Well, it’s all great and fine that you’re making financial decisions that are allowing you to sleep. But just because the decisions you make regarding your portfolio don’t cause you to toss and turn doesn’t inherently mean they’re good choices. On one hand, you could have someone who’s not taking enough risk and feels safe and loses a ton of money to opportunity cost. On the other, you could have some psycho that’s investing money in super risky stocks, but the cash he’s investing is to be used on a house closing in 3 weeks.
Again, just because you’re cozy in bed doesn’t mean that you’ve made the right decision. It might just mean you mind-fucked yourself into a good night’s sleep.
What happens if you follow old advice…
Like I said before, the old fashioned advice is so out of date that it can really hurt your overall financial picture. Here’s how:
Example 1 – Terrance is 27 years old and exactly what you’d expect from an accountant: soft spoken, reserved, and never does anything out of the ordinary (think Bilbo Baggins at the beginning of “The Hobbit”). He meets with his financial advisor and goes through the quiz that shows him his risk tolerance. Turns out he has a risk appetite like a Victoria’s Secret model. His advisor then suggests that in order for him to stay sane, he should invest 75% bonds and 25% stocks. If he invests $5,000 a year until he’s 65, with a 5% return on the bonds and a 9% return on the stocks, he’ll have roughly $810,000. Not a bad chunk of change.
Except the purchasing power of that $810,000? With inflation, it’ll only be worth 265,000 of today’s dollars. So Terrance will be enjoying TV dinners, long walks for entertainment, and maybe a small vacation to visit the grandkids every couple of years. I don’t think that’s the way that anyone wants to spend their retirement.
Example 2 – Mary-Ann is textbook firecracker. When she’s not working as a lion tamer, she’s jumping off any ledge as possible with a parachute on her back or a cord strapped to her feet. Adrenaline junkie to the max, Mary-Ann was “totally fuckin’ stoked!” to learn from her financial advisor that her risk appetite rivals the appetite of John Goodman. She’s hitting retirement age soon, but thinks nothing of the amount of risk in her portfolio. She’s 100% in stocks, 100% of the way.
Except that its late 2007, and the recession hit’s her harder than Muhammad Ali’s left hook. And over the course of 17 months see’s her portfolio shed 50% of it’s value. So that $1.5 million she had saved up? It’s now down to $750,000, and she’s easily got 3-5 more years of investing to get back to where she was. Guess she’ll be lion taming for a few more years…
What happens if you follow new advice…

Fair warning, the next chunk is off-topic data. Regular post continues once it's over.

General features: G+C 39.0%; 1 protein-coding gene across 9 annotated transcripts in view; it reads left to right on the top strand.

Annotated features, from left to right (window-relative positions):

Example 1 – Terrance is 27 years old and exactly what you’d expect from an accountant: soft spoken, reserved, and never does anything out of the ordinary (think Bilbo Baggins at the beginning of “The Hobbit”). Terrance meets with his financial advisor, but tempers that advice with what he’s read from thecodetoriches.com. After all, it’s written by someone who’s very knowledgable, attractive and modest. He knows that he’s got a very small risk appetite, but knows that if he doesn’t take the appropriate risks, that he’s going to regret it later in life. He’s young, so any huge risks he takes right now will level out with his 40-year time horizon.
He switches it up, and invests 75% stocks and 25% bonds. With the same average returns as before, he’ll retire with $1.3 million. He’s earned over half a million dollars more just by using his time horizon to plan his investments, instead of his gut.
Example 2 – Mary-Ann is textbook firecracker. When she’s not working as a lion tamer, she’s jumping off any ledge as possible with a parachute on her back or a cord strapped to her feet. She meets with her financial advisor who tells her that she’s got a huge risk appetite, but she also reads thecodetoriches.com. Obviously, she rocks a lot. She could sleep at night knowing that her money was in risky investments, but she’s planning on retiring in a few years and needs to take a lot of her gains off the table.
Mary-Ann only saw a 10% decline in the value of her portfolio as she was appropriately allocated to less risky assets. She still had enough to retire on, though she would have appreciated more (she was going to go on a base-jumping tour around the world)…
So risk appetite is based on…
How long you have to invest. That’s it. Young people, with all the time they have to invest, should be invested in risky stocks. Older people, looking to retire at some point in 5-10 years, should be mostly invested in low-risk assets, like bonds and treasury notes.
Young people stand to lose out on really high returns if they invest in low risk stocks. In fact, you’ll never reach a number that you can retire with if you don’t. On the other hand, if you stay invested in risky stocks too long, you could likely find yourself watching your net worth erode the way traffic jams erode my will to live.
Risk Appetite – The Wrap Up
So today was a really unconventional way of looking at financial risk. While most advisors are going to tell you to invest only with what you’re comfortable with, I’m going to tell you to stop being a lil’ bitch and invest in a way that will allow you the returns to live well.
- Risk appetite is how much risk is appropriate for a person’s portfolio.
- Most advisors will tell you that this is based on personal preference.
- That’s a lie. A filthy, goddamn lie.
- The only thing that affects the amount of financial risk you take is your time horizon.
- The longer you’ll be investing, the more risk you HAVE to take.
- The shorter you’ll be investing, the less risk you must take.
I encourage you to challenge me on this, as I know this very much goes against the grain of what’s typical in finance circles. Should personality and psychology factor in to portfolio risk, or should you just let the numbers speak for themselves? Could you invest in stocks or bonds that match your timeline, but not necessarily your personality? Comment below!
Keep trying to crack the code,